#LettersfromQueeristan: 4 LGBTQ individuals pen their hopes for the future
Team Culture Lab
21 January 2019
In Letters from Queeristan, four LGBTQ+ individuals share their lived experiences of Pride in India. They write about what it was like to grow up LGBTQ+ in their home state and their hopes and dreams for a Section 377-free India.
* Vihaan Peethambar, Trans Activist & Board Member - Queerala, an LGBTIQA+ organization
“I have blocked out a big part of my school and college memories as a subconscious effort to tackle gender dysphoria. Growing up in Kerala, people often compelled you to fit into the binary which meant growing your hair, wearing certain clothes and following assigned gender roles.
I was able to stand my ground often owing to the privileges as well as the social and cultural capital my parents had accumulated. But there were plenty of times that even those privileges could not spare me from bullying and harassment. I can only imagine how much worse it would have been for trans people from less privileged backgrounds.
Kerala has come a long way from what the social scenario was in the early 2000s. All the credit goes to the transgender women of the state who fought very hard in the forefront for our rights. At present, it is a scary time for transgender people especially after the passing of the Transgender Persons (Protection of Rights) Bill in the Lok Sabha.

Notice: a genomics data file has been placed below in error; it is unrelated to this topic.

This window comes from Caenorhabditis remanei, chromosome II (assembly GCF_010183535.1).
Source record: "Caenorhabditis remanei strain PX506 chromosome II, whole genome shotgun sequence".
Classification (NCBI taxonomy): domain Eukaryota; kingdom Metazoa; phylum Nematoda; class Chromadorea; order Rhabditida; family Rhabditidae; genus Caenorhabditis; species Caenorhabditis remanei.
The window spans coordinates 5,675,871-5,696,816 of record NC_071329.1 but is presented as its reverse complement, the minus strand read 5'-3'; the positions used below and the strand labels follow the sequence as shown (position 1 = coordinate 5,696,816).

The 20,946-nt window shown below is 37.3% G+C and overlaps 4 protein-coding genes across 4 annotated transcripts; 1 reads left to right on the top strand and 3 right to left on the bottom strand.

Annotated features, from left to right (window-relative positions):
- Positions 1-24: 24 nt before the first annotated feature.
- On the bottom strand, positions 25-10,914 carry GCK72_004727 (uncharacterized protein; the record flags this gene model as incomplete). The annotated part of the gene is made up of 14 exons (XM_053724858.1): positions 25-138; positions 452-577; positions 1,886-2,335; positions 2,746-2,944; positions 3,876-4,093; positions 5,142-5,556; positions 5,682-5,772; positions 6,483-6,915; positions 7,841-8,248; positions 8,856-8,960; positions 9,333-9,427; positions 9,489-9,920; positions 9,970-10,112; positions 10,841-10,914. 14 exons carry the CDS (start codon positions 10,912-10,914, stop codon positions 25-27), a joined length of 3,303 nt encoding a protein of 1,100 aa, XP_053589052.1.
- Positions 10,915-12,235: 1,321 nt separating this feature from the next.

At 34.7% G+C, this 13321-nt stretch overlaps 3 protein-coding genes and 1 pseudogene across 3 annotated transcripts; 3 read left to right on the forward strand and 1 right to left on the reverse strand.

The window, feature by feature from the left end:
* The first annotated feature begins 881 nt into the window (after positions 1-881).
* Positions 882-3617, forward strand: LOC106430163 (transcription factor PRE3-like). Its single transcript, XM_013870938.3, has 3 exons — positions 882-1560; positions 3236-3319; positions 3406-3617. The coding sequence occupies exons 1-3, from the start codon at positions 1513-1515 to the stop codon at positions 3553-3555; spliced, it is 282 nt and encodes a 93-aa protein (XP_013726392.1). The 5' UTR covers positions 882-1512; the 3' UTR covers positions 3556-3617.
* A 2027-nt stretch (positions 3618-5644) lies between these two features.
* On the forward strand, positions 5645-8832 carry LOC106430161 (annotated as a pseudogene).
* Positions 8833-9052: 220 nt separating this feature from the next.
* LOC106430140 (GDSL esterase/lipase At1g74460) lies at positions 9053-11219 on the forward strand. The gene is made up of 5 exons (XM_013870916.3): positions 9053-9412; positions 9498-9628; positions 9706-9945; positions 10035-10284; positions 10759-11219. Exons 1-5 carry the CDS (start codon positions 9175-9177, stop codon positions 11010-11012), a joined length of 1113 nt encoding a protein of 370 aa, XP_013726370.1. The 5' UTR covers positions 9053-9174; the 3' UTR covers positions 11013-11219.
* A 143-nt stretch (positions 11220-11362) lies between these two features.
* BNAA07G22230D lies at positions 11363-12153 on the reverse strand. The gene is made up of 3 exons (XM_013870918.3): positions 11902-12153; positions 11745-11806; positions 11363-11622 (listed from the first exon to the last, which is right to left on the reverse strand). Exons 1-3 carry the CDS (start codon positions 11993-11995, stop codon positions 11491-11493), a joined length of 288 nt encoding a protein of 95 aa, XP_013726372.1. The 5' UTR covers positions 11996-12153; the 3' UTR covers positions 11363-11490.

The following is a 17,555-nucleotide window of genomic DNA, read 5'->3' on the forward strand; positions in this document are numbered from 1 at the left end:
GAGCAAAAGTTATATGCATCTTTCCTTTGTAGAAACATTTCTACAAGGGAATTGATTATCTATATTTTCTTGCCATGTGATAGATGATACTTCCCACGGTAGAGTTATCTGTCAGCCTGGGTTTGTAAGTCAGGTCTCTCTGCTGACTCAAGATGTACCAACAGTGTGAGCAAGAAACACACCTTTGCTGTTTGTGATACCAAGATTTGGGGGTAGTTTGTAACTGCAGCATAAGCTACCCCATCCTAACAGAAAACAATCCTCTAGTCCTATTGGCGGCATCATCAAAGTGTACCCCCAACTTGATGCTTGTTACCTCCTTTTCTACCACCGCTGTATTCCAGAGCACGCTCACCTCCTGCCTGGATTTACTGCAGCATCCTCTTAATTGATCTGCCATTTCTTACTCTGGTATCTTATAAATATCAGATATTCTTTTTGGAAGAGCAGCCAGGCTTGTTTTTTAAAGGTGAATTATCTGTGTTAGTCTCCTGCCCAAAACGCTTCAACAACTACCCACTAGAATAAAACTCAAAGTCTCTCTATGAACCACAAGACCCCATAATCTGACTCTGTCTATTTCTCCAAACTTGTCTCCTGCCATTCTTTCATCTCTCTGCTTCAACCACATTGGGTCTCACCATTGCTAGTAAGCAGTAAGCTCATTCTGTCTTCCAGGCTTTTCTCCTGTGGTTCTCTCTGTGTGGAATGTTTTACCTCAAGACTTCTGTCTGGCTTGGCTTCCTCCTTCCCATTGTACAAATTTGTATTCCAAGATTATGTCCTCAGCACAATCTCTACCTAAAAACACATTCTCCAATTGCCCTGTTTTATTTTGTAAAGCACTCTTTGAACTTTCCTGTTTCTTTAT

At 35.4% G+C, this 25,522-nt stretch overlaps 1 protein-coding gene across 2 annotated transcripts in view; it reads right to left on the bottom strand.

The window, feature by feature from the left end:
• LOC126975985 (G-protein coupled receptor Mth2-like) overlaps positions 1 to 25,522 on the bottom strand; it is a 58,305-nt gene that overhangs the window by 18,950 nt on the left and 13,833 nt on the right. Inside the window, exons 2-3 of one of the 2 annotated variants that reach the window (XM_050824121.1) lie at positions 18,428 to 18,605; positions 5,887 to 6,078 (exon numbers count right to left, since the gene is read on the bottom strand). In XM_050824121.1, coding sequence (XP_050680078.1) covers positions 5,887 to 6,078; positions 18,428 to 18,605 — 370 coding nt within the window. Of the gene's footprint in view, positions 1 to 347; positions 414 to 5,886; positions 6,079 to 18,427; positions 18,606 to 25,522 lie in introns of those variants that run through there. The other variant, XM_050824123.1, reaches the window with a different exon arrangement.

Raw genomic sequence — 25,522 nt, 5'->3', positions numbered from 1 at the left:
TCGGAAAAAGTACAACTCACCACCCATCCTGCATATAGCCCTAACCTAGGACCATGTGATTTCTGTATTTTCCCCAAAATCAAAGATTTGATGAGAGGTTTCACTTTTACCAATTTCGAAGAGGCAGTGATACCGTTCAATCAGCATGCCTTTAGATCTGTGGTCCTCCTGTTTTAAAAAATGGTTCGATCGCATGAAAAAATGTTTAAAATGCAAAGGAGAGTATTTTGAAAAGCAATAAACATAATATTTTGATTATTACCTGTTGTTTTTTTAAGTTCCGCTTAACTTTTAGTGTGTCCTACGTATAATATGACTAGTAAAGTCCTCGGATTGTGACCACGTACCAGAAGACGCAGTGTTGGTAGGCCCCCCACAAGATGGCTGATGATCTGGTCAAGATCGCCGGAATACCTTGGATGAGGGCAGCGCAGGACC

The ongoing implementation of the Kerala Transgender Policy, which is modelled on the statutes of the progressive NALSA Judgement of the Supreme Court (April 2014), enables Kerala to be a model state that values all lives equally irrespective of gender, gender expression or experience. I hope the state does not upturn it and is able to assert the strong political stance they have taken during the Kerala floods, the nationwide beef ban, and in implementing the Sabarimala Judgement."
* Sree, West Bengal
"Being androgynous and queer isn't easy anywhere in the world. I too had my share of struggles and shaming. "Boy or girl?" "If you are a girl, you are too boyish!" "Why does the boy sound like a girl?" As I grew older, the taunts gradually became whispers and eventually they stopped bothering me.
Later in life, my partner and I have caught people staring at us, giving us "the look". However, these days, I find people to be more accepting and non-interfering, which is definitely a welcome change.
I dream of my beloved Paschim Banga (West Bengal) to be more open and more accepting so that no one feels uncomfortable about being who they are.
I feel gender-neutral washrooms are the need of the hour. We know queer people face embarrassment in public restrooms when their gender is questioned. To avoid the embarrassment, they often avoid using the facilities, even at the cost of their health.
I hope better healthcare is made accessible to queer people, especially in rural areas. May we all live with dignity."
* Saniya Sood, model and MissTransQueen India 2018, Himachal Pradesh
“I think I have been extremely fortunate to be born in the beautiful land of Himachal. But the horrors of growing up in this beautiful land as a gender dysphoric kid still haunt me. Childhood, the most precious time in one's life, was unfortunately the worst phase of my life.